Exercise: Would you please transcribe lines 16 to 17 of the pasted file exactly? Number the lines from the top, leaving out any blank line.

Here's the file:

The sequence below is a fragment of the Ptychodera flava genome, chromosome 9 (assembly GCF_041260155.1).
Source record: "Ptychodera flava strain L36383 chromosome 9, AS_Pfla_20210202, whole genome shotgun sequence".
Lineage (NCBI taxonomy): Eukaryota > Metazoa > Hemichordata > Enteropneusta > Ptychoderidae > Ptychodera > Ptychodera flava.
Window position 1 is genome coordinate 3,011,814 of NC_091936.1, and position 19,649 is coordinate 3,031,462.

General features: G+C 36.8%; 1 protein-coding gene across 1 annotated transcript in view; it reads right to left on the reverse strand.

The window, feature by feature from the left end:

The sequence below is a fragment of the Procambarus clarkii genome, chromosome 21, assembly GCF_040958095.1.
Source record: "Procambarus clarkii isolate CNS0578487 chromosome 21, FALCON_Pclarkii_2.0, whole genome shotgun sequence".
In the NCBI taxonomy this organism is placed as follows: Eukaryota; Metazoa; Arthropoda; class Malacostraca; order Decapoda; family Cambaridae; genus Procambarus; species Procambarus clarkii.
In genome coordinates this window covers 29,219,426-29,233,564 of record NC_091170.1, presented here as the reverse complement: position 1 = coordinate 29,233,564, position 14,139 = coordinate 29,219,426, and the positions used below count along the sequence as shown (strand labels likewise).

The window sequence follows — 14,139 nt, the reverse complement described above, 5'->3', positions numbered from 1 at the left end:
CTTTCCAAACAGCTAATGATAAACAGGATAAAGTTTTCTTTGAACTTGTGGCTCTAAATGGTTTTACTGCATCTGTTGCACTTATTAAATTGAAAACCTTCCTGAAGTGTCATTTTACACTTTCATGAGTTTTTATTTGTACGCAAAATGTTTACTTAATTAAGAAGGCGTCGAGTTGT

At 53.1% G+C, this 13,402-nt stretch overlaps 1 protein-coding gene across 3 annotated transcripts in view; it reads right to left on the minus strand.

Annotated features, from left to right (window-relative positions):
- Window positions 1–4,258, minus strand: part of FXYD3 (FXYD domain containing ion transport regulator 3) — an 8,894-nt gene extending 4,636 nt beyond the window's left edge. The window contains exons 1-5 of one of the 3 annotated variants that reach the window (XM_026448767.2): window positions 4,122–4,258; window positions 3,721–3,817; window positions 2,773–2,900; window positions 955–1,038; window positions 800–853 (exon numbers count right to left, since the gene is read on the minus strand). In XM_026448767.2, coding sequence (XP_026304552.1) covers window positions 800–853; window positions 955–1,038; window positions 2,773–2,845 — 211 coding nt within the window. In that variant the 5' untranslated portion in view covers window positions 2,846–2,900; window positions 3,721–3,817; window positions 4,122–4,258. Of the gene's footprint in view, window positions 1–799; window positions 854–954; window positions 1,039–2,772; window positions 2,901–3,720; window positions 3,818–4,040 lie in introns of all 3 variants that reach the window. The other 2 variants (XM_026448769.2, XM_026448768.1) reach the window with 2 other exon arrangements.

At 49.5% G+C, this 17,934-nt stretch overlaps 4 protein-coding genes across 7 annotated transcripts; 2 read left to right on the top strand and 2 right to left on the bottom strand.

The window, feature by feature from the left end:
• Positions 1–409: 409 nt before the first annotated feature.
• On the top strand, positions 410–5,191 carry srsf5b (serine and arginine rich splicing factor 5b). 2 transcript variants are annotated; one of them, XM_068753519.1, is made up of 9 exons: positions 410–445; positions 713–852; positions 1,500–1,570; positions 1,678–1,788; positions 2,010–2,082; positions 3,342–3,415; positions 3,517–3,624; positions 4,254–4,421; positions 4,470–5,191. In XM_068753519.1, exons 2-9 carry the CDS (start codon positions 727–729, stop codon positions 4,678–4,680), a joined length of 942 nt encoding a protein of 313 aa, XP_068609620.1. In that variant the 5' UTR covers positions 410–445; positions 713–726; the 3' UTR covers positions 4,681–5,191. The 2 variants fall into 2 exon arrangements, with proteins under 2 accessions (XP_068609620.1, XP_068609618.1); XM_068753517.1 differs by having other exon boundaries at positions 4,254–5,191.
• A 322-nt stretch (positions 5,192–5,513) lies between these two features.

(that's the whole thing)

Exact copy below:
At 49.5% G+C, this 17,934-nt stretch overlaps 4 protein-coding genes across 7 annotated transcripts; 2 read left to right on the top strand and 2 right to left on the bottom strand.

The window, feature by feature from the left end: